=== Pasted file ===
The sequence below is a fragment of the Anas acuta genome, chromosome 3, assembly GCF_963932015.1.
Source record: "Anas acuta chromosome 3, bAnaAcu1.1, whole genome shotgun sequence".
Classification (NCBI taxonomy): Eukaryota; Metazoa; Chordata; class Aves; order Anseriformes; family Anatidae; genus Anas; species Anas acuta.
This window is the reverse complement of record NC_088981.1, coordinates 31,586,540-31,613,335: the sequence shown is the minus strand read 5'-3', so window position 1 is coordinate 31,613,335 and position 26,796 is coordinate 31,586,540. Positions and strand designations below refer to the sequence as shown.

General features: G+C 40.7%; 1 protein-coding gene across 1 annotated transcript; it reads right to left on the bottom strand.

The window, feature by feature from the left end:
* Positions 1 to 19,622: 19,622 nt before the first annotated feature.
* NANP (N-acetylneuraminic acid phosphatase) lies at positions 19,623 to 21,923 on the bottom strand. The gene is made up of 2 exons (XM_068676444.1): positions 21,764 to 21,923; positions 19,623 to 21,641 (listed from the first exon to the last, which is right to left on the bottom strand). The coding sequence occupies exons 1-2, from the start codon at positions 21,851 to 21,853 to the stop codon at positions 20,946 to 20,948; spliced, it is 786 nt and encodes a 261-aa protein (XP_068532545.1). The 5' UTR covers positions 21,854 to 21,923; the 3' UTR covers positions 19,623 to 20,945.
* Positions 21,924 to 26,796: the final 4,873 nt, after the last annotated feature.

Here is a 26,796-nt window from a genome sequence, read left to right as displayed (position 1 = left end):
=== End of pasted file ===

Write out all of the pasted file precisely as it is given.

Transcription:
The sequence below is a fragment of the Anas acuta genome, chromosome 3, assembly GCF_963932015.1.
Source record: "Anas acuta chromosome 3, bAnaAcu1.1, whole genome shotgun sequence".
Classification (NCBI taxonomy): Eukaryota; Metazoa; Chordata; class Aves; order Anseriformes; family Anatidae; genus Anas; species Anas acuta.
This window is the reverse complement of record NC_088981.1, coordinates 31,586,540-31,613,335: the sequence shown is the minus strand read 5'-3', so window position 1 is coordinate 31,613,335 and position 26,796 is coordinate 31,586,540. Positions and strand designations below refer to the sequence as shown.

General features: G+C 40.7%; 1 protein-coding gene across 1 annotated transcript; it reads right to left on the bottom strand.

The window, feature by feature from the left end:
* Positions 1 to 19,622: 19,622 nt before the first annotated feature.
* NANP (N-acetylneuraminic acid phosphatase) lies at positions 19,623 to 21,923 on the bottom strand. The gene is made up of 2 exons (XM_068676444.1): positions 21,764 to 21,923; positions 19,623 to 21,641 (listed from the first exon to the last, which is right to left on the bottom strand). The coding sequence occupies exons 1-2, from the start codon at positions 21,851 to 21,853 to the stop codon at positions 20,946 to 20,948; spliced, it is 786 nt and encodes a 261-aa protein (XP_068532545.1). The 5' UTR covers positions 21,854 to 21,923; the 3' UTR covers positions 19,623 to 20,945.
* Positions 21,924 to 26,796: the final 4,873 nt, after the last annotated feature.

Here is a 26,796-nt window from a genome sequence, read left to right as displayed (position 1 = left end):